Following last November’s high-tech analysis
of the Tomb of King Tut, as well as several other Egyptian historical sites, the Scan Pyramids Project
announced that they had found evidence of several ‘anomalies’ in the walls of the famous young pharaoh’s resting place. Now, Egyptian Antiquities Minister Mamdouh el-Damaty has announced that a Japanese team reviewed the data and found evidence of metal and/or organic material behind the walls. Experts say there is a 90 percent chance of two hidden chambers in the pharaoh’s tomb.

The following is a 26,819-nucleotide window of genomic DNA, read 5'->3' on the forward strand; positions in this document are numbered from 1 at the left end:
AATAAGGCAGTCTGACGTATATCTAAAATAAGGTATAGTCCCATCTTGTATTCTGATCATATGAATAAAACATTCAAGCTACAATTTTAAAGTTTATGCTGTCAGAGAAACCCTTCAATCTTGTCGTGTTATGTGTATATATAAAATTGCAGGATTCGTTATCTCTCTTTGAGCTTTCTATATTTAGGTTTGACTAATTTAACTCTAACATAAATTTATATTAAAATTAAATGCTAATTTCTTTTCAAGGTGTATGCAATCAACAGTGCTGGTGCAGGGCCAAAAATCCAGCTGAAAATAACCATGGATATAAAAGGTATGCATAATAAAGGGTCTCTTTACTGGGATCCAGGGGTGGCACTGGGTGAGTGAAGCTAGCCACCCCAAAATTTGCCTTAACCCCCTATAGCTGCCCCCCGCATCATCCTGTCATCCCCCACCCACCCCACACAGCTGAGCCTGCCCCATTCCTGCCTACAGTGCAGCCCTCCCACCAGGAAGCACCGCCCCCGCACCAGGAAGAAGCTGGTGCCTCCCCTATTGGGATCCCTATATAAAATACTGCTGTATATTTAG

Years of suspicion about the tomb were confirmed after high-resolution images of Tutankhamen’s funerary walls were posted online and evidence of hidden doorways were found. Some presumed these hidden chambers to be the final resting place of the elusive mummy of Queen Nefertiti
, who is also rumoured to be the boy-king Tut’s mother.
With another scan scheduled for the end of March, the world may finally have answers to some of the largest looming questions left in Egyptology - or, perhaps, unlocking these doors will just lead to more questions.